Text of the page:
Chris: That is an interesting question that I will probably dig into. We'll assume arguendo that there are languages for which you need two of those, and there are other languages for which you need all three of those operations. Let's look at what those components might look like (back to notes).

Dan: If you're going to factor the various parts you need for 12, presumably you can find independent evidence for each, without the other two?

Chris: That's part of the overall question there in Q1. It's easy to find one where you want some and not the other, not sure how easy it is to find each one in isolation. That's a good question about the state space overall, where combinations alway occur cross-linguistically.

Emily: Japanese v. Lakota (at least w/o Guy's analysis) isolates case. 10. is needed whenever you add an argument.

Chris: Like in benefactives.

Emily: And if benefactives are treated as intersective rather than scopal, then we've have 9-prime for 10 to combine with instead of 9.

Emily/Chris: What is the role of ARG-ST in these grammars? Do we need to carefully tend it as we go up the lexical rule chain, or can we leave it as a property of stems?

Dan: Yeah, I willfully ignore it. Supposed to be useful for binding and the obliqueness hierarchy. Seems to be a pseudo-empirical question. As people build bigger grammars, does it help anything to keep it up through the lexical rules?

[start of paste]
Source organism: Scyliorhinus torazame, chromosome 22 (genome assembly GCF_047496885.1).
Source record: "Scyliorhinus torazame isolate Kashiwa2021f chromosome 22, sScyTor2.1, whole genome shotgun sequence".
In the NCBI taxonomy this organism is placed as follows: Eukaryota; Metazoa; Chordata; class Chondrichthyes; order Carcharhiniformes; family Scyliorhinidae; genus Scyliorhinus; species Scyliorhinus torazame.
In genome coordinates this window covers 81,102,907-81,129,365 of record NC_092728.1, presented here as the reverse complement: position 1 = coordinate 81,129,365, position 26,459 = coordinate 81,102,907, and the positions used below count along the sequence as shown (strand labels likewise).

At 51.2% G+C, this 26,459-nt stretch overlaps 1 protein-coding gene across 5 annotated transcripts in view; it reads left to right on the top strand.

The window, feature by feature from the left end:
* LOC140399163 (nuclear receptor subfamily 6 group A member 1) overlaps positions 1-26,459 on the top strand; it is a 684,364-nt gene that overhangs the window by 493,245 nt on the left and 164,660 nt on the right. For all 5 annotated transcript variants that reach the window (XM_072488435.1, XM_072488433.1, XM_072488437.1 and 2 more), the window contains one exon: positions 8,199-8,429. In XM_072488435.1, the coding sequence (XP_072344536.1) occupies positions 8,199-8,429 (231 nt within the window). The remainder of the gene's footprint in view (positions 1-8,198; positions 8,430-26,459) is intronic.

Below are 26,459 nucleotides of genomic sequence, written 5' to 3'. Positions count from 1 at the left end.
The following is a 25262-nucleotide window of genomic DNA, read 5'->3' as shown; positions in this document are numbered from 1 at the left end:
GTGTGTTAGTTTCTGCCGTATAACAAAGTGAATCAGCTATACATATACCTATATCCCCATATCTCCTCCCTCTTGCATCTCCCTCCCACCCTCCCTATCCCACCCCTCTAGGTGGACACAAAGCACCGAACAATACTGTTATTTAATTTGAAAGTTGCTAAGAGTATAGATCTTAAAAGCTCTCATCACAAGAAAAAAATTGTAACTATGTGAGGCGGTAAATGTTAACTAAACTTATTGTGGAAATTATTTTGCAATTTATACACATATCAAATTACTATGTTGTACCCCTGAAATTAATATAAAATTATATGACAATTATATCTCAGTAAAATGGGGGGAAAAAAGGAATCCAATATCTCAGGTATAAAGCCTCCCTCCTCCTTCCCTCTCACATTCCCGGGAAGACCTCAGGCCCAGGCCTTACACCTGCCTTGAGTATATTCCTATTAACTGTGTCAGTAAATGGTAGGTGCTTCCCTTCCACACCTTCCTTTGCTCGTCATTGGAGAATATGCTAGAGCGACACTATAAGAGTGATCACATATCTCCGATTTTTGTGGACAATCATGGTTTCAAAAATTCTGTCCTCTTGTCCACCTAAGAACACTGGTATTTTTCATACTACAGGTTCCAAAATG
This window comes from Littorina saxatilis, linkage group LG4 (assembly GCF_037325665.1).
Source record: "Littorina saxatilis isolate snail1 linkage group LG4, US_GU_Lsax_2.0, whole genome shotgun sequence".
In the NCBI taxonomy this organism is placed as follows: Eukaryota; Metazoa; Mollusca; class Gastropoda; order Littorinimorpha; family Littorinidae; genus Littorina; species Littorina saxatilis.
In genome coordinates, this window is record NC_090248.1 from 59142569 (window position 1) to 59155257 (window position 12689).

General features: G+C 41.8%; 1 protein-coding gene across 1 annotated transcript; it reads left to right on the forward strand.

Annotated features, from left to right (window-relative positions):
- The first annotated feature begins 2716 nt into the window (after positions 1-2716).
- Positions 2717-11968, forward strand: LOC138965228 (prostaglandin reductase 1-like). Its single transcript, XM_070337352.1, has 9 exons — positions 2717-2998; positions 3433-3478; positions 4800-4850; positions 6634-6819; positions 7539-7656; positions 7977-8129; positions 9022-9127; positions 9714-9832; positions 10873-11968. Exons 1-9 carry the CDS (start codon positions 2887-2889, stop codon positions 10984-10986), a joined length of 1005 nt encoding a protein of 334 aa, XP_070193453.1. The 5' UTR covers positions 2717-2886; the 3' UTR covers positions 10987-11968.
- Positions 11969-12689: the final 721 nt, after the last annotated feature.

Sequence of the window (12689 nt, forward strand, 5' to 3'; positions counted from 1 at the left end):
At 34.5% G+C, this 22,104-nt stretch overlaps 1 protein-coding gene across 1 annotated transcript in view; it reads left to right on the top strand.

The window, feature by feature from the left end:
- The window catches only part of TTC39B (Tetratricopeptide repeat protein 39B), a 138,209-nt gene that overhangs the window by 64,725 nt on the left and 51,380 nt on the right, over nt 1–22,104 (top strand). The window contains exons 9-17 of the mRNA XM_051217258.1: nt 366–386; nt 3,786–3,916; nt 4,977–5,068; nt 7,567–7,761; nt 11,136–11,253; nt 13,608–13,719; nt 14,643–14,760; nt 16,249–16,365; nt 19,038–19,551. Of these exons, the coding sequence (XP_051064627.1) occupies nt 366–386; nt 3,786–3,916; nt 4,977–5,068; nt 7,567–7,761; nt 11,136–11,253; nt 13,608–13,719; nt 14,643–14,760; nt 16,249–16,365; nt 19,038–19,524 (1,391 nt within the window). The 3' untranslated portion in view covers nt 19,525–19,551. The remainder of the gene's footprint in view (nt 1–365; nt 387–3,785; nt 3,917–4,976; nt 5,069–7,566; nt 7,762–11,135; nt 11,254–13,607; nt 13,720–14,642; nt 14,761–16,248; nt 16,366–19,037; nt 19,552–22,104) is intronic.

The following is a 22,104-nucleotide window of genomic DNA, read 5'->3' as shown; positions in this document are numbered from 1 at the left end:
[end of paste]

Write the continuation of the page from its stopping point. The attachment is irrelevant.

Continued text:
David: I can think of one case in my pet language --- for certain preposition-like case assignments that will assign the same case regardless of whether something has been passivized. Difficult to express why passivization doesn't change case assignment unless you still have ARG-ST and can say the first thing gets case a, the rest case b.

Chris: What about causatives?

David: I think in that case you do add something to the start of the ARG-ST.

Emily: So passive doesn't change ARG-ST but causative does?

David: Yes.

Emily: And for posterity, is this Nuu-Chah-Nulth, or one of your other pet languages?

David: Nuu-Chah-Nulth. Don't have time for any other pet languages.

Chris: Let's talk more. Sounds like provisionally we might have a motivation for modifying both ARG-ST and the valence lists.

Francis: Do you get verbs with causative marked form without a corresponding non-causative?

Chris: Yes, lexicalization is pretty wide-spread with all of these valence changing things in Lakota. A lot of arguments simply aren't ever used anymore.

Francis: How do we then capture in the Matrix … can we mark something as obligatorily going through a lexical rule?

Dan: In some cases, what we've done is to have a description of the output as a first class entity as well as the input and then there are some lexical entries that inherit from the type constraints true of the output. You can still avoid missing the generalization about what's common to the productively derived forms and the lexically isolated ones. For example, the verb rumored only shows up in the passive form, and I have a type passive-verb-lxm. I think it's still a separate an interesting question of whether we allow into the lexicon a recipe for construction involving stem forms that never appear independently. I think Ann has in the past maintained that she'd be prepared to support that in the LKB.

Francis: But it looks like these rules in the Matrix library don't have corresponding lexical types. Probably something to think of in the design.

Emily/Chris: Yes, thanks.